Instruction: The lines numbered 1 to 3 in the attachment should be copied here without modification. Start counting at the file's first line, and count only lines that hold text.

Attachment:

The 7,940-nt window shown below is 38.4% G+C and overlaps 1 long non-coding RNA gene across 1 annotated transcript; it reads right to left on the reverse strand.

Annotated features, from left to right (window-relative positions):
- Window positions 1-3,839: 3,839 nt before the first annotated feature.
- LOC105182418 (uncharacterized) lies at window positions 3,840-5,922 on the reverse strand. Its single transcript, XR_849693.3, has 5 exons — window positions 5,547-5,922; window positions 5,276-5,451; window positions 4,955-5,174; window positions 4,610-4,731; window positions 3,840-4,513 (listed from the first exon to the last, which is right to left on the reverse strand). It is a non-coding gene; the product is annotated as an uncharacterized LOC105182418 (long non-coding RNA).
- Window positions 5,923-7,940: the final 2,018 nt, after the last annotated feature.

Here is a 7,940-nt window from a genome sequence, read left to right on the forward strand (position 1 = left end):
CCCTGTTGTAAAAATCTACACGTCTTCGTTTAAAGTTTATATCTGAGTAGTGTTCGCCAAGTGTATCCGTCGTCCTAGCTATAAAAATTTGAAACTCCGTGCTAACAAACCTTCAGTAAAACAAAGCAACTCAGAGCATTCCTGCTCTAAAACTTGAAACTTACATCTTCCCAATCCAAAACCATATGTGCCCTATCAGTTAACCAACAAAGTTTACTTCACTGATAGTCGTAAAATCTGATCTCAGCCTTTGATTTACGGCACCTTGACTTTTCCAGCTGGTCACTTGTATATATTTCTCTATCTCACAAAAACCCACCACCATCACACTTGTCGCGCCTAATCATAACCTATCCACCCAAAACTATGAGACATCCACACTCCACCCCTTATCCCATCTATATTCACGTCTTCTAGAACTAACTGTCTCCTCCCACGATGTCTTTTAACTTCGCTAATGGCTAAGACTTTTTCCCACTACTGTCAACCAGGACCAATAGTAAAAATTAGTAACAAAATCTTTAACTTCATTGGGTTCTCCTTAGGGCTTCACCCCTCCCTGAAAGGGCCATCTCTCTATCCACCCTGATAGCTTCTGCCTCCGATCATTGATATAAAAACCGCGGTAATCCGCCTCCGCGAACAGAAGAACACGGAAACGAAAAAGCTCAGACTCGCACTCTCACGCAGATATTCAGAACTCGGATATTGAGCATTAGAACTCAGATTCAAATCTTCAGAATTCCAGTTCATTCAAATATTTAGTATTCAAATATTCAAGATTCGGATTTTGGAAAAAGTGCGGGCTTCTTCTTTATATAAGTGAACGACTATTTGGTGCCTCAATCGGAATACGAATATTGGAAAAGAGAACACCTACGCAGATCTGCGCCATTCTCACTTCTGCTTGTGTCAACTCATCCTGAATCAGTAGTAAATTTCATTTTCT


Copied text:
The 7,940-nt window shown below is 38.4% G+C and overlaps 1 long non-coding RNA gene across 1 annotated transcript; it reads right to left on the reverse strand.

Annotated features, from left to right (window-relative positions):
- Window positions 1-3,839: 3,839 nt before the first annotated feature.